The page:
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Victorian Poetry and the Culture of the Heart$
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Kirstie Blair

Print publication date: 2006

Print ISBN-13: 9780199273942

Published to Oxford Scholarship Online: January 2010

DOI: 10.1093/acprof:oso/9780199273942.001.0001

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Proved on the Pulses: Heart Disease in Victorian Literature and Culture

Proved on the Pulses: Heart Disease in Victorian Literature and Culture

Chapter:
(p.23) 1 Proved on the Pulses: Heart Disease in Victorian Literature and Culture
Source:
Victorian Poetry and the Culture of the Heart
Author(s):

Kirstie Blair (Contributor Webpage)

Publisher:
Oxford University Press
DOI:10.1093/acprof:oso/9780199273942.003.0002

This chapter examines the culture of the pathological heart in Victorian literature and medicine. It argues that heart disease was both a fashionable topic for medical research, as demonstrated by the rapid advances in diagnosis and classification made in this period, and a subject of fascination among the general public. Tracing the tension between material and spiritual accounts of the heart in medical discourse, and connections between the discourse of the heart and that of the nervous system and the brain, it considers how medical accounts of the heart were influenced by literature, as well as vice versa. Heart disease was strongly associated with literary pursuits, and, as shown here, many leading Victorian figures – including Barrett Browning, Ruskin, Christina Rossetti, Mark Pattison, Arthur Hallam, and more – either were or believed themselves to be sufferers.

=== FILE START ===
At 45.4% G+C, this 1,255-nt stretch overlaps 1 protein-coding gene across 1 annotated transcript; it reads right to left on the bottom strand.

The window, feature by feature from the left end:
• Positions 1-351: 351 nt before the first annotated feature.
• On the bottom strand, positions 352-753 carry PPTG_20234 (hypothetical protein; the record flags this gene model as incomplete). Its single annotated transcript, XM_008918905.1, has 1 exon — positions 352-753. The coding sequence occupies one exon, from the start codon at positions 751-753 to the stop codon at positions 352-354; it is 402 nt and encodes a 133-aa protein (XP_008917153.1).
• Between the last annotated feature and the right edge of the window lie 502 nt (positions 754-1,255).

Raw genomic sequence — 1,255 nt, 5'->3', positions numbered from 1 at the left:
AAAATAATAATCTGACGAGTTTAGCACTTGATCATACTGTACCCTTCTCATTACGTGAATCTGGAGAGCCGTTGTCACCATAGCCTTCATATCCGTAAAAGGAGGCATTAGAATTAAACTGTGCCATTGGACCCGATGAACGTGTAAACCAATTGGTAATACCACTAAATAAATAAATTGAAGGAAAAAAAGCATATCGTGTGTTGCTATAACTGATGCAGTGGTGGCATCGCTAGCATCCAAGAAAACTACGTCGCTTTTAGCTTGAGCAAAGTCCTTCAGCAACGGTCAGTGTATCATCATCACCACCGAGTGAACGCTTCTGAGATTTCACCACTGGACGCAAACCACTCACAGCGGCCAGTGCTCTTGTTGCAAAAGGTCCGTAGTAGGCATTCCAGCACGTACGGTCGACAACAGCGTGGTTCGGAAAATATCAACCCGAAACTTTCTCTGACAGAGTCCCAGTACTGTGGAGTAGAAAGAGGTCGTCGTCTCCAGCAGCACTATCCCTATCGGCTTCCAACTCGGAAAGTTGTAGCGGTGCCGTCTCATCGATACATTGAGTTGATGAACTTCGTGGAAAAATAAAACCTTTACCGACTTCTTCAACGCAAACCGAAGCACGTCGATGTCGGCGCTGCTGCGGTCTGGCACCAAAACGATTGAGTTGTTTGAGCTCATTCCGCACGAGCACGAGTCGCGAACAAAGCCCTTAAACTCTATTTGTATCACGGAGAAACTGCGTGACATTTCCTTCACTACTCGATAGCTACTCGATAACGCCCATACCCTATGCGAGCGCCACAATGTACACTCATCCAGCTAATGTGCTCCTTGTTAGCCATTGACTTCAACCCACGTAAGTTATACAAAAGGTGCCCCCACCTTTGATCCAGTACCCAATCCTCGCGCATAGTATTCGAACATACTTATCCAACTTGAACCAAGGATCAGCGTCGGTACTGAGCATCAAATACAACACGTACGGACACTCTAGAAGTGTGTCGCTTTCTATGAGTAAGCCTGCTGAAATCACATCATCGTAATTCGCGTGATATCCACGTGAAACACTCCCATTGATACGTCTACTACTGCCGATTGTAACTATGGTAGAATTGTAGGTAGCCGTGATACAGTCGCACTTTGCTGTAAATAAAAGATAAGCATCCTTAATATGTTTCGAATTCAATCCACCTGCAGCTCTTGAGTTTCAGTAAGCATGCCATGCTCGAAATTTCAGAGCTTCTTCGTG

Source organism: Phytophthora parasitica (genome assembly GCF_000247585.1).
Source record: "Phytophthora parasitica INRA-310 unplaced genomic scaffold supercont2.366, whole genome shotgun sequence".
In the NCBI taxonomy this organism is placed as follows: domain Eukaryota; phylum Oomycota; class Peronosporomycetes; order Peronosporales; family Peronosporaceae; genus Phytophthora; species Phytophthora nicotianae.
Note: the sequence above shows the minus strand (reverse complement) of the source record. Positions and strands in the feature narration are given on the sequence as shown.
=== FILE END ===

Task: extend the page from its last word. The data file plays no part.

Keywords:   medicine, pathology, Rossetti, Pattison, Hallam

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